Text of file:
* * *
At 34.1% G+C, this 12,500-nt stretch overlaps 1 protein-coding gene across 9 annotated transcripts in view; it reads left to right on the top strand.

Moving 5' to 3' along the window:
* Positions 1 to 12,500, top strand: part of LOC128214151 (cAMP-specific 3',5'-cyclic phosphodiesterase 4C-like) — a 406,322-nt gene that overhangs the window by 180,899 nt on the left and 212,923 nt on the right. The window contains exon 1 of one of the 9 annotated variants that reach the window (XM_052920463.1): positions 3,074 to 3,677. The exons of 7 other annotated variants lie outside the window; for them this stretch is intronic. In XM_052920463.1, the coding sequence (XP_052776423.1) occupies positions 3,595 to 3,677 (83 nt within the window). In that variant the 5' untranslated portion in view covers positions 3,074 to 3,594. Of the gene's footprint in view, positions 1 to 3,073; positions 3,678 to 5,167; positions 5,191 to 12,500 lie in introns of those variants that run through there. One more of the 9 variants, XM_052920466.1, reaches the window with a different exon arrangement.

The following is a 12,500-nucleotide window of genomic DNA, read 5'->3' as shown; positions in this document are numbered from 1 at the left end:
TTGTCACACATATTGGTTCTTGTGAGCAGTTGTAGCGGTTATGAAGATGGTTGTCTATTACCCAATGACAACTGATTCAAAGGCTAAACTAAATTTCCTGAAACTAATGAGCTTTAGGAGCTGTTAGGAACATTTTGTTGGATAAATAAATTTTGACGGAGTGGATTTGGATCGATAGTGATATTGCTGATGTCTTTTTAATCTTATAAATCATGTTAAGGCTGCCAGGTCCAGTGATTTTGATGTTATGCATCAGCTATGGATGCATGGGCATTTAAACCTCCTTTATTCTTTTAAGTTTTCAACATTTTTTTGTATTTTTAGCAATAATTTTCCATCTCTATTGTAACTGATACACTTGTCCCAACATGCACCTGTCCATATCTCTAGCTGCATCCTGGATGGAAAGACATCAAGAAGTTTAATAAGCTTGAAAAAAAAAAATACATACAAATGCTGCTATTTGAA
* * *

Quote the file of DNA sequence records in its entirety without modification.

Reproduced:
At 34.1% G+C, this 12,500-nt stretch overlaps 1 protein-coding gene across 9 annotated transcripts in view; it reads left to right on the top strand.

Moving 5' to 3' along the window:
* Positions 1 to 12,500, top strand: part of LOC128214151 (cAMP-specific 3',5'-cyclic phosphodiesterase 4C-like) — a 406,322-nt gene that overhangs the window by 180,899 nt on the left and 212,923 nt on the right. The window contains exon 1 of one of the 9 annotated variants that reach the window (XM_052920463.1): positions 3,074 to 3,677. The exons of 7 other annotated variants lie outside the window; for them this stretch is intronic. In XM_052920463.1, the coding sequence (XP_052776423.1) occupies positions 3,595 to 3,677 (83 nt within the window). In that variant the 5' untranslated portion in view covers positions 3,074 to 3,594. Of the gene's footprint in view, positions 1 to 3,073; positions 3,678 to 5,167; positions 5,191 to 12,500 lie in introns of those variants that run through there. One more of the 9 variants, XM_052920466.1, reaches the window with a different exon arrangement.

The following is a 12,500-nucleotide window of genomic DNA, read 5'->3' as shown; positions in this document are numbered from 1 at the left end:
TTGTCACACATATTGGTTCTTGTGAGCAGTTGTAGCGGTTATGAAGATGGTTGTCTATTACCCAATGACAACTGATTCAAAGGCTAAACTAAATTTCCTGAAACTAATGAGCTTTAGGAGCTGTTAGGAACATTTTGTTGGATAAATAAATTTTGACGGAGTGGATTTGGATCGATAGTGATATTGCTGATGTCTTTTTAATCTTATAAATCATGTTAAGGCTGCCAGGTCCAGTGATTTTGATGTTATGCATCAGCTATGGATGCATGGGCATTTAAACCTCCTTTATTCTTTTAAGTTTTCAACATTTTTTTGTATTTTTAGCAATAATTTTCCATCTCTATTGTAACTGATACACTTGTCCCAACATGCACCTGTCCATATCTCTAGCTGCATCCTGGATGGAAAGACATCAAGAAGTTTAATAAGCTTGAAAAAAAAAAATACATACAAATGCTGCTATTTGAA